The U.S. Navy’s next-generation frigate, the Constellation class, is a do-or-die effort for the service and a critical test of its return to building ships around existing technologies rather than designing them around technologies in development.
In a roundtable with reporters Friday, Chief of Naval Operations Adm. Michael Gilday said the Constellation class will be the model for how the Navy designs and builds the next class of destroyer, the so-called DDG Next. And for that reason, the Navy has to get it right.
“I can’t afford for FFG(X) to be anything but coming off a world-class production line that produces a ship that we can count on,” Gilday told reporters in comments ahead of the annual Surface Navy Association symposium, using an acronym for the service’s future frigate. “That will also inform how we’re going to design and build DDG Next. Those have to be world-class efforts that deliver on time, on budget, with the right capacity, with the right capabilities that we need.”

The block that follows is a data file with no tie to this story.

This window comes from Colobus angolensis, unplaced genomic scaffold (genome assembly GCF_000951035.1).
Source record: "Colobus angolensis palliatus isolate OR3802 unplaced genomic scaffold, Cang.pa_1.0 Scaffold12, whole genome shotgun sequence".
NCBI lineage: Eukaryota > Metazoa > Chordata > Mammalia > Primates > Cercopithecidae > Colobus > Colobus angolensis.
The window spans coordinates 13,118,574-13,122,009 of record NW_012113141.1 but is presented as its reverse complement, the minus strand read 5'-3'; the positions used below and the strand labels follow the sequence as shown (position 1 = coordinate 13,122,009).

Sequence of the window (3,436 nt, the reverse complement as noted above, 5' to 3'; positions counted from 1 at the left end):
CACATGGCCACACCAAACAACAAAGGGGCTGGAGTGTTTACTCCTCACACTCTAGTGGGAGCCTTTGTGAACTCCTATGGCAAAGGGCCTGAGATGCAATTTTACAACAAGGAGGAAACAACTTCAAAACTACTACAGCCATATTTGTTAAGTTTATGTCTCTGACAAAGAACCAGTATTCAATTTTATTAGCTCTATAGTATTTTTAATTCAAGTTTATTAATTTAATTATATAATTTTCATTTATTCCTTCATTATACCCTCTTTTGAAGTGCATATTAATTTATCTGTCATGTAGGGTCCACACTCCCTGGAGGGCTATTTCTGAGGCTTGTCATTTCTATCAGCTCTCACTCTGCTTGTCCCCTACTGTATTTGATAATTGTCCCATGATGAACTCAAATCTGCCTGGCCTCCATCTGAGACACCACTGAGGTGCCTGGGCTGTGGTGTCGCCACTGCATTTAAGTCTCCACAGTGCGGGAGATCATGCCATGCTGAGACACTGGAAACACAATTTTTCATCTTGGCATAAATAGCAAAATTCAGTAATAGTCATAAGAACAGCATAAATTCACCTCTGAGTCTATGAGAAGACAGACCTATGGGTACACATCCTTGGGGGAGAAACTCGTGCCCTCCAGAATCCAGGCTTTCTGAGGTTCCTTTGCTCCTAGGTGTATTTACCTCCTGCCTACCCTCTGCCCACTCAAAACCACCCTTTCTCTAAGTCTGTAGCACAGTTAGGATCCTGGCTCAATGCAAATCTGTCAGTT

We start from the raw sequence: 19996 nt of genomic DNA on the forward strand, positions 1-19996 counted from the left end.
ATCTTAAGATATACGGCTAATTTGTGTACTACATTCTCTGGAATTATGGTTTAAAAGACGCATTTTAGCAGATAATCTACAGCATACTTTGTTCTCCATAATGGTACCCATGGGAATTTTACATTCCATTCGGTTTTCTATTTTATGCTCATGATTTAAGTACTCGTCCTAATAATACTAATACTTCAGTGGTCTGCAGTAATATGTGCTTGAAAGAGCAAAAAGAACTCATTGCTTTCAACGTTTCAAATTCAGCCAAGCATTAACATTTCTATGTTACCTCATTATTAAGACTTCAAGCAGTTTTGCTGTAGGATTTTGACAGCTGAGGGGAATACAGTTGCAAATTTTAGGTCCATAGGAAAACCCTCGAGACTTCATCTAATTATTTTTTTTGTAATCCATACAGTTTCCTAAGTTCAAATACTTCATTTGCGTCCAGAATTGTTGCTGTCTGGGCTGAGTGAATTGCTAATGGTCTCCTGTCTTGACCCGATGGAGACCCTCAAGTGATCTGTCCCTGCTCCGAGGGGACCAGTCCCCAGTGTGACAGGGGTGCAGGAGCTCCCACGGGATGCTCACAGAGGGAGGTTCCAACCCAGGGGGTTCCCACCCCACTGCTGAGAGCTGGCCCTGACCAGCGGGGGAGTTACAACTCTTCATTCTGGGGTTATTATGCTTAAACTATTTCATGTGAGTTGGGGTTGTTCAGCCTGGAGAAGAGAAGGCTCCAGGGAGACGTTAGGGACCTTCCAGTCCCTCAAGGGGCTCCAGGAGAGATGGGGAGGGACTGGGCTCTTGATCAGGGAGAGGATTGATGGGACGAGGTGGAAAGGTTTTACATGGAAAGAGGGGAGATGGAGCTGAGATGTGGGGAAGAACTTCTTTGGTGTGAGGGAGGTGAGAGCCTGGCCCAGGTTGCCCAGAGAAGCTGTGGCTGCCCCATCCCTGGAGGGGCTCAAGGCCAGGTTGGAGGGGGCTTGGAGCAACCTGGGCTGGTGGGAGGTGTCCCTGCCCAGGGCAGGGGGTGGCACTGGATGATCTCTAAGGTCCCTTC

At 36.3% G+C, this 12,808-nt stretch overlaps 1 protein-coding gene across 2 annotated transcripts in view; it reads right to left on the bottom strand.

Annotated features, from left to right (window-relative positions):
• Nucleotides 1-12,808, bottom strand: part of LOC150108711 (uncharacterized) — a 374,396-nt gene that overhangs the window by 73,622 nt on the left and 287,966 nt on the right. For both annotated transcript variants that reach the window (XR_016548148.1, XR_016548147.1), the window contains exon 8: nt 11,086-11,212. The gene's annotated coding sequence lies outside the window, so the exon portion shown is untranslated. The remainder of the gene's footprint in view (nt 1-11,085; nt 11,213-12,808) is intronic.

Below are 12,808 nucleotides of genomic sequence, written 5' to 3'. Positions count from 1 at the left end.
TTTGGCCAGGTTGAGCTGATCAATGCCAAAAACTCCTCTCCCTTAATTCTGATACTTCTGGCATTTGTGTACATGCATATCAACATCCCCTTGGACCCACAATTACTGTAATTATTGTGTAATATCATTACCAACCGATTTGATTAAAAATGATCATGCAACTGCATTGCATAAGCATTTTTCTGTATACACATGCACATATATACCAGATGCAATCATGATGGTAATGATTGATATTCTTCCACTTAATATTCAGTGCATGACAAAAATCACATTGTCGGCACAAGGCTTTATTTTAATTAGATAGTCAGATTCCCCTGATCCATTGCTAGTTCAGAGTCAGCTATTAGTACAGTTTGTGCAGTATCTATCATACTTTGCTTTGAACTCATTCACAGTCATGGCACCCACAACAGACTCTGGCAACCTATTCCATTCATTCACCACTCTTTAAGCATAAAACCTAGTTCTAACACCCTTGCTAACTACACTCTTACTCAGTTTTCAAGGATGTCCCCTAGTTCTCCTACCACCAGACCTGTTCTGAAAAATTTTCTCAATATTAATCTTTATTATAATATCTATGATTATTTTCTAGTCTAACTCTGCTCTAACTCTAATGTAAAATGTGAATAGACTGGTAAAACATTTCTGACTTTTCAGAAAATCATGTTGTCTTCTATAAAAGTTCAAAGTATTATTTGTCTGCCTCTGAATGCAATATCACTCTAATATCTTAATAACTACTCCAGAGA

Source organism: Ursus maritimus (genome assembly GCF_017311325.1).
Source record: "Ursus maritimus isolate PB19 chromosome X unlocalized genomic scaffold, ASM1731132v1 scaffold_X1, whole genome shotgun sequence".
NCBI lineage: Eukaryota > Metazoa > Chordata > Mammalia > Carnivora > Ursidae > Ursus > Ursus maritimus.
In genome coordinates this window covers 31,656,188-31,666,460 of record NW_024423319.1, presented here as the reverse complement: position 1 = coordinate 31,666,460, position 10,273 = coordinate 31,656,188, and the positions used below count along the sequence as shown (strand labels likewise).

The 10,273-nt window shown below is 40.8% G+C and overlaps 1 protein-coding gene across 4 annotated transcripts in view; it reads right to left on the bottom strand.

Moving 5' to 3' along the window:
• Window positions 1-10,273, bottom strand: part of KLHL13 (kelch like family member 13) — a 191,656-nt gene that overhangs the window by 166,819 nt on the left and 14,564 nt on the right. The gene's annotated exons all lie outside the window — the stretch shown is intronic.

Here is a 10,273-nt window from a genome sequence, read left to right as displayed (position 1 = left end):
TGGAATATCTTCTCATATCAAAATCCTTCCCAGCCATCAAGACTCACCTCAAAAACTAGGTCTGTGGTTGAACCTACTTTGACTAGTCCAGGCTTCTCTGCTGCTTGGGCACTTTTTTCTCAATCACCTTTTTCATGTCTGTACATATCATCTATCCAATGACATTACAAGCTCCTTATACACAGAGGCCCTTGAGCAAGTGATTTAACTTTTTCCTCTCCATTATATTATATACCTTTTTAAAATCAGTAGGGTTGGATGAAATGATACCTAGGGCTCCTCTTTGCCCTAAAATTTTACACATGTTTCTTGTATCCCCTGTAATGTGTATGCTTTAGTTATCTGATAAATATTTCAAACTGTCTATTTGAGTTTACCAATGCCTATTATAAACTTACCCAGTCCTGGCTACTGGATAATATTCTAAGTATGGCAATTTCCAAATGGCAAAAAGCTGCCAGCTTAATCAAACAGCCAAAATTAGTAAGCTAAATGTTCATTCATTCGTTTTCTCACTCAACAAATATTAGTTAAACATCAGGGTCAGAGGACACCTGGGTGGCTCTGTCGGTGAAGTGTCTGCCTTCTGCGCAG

The idea behind FFG(X) was to build a best-in-breed ship with all the latest technologies on a smaller platform for less money than it would cost to build a comparable number of Flight III DDGs. The ship will use a scaled-down version of the Flight III’s SPY-6 air and missile defense radar, a generational leap over the SPY-1 radar that makes up most of the surface combatant fleet today. The idea behind DDG Next will be to build a ship around a power source sufficient for electronic warfare and laser weapons of the future, which will place enormous and complicated demands on the ship’s power systems.
The Navy awarded the next-generation frigate to Fincantieri in April 2020, and it will be built at the Marinette Marine shipyard in Wisconsin, where the Lockheed Martin-designed Freedom-class littoral combat ship is being built.
- Cost: lead ship $1.28 billion; follow-on ships between $850 million and $950 million in constant-year 2018 dollars.
- Length: 496 feet
- Beam: 65 feet
- Fully loaded displacement: 7,291 tons
- Propulsion: combined diesel-electric and gas
- Major engineering equipment: one gas turbine; two electric propulsion motors; four ship service diesel generators; one auxiliary propulsion unit
- Crew accommodation: 200
- Expected service life: 25 years
Source: Defence News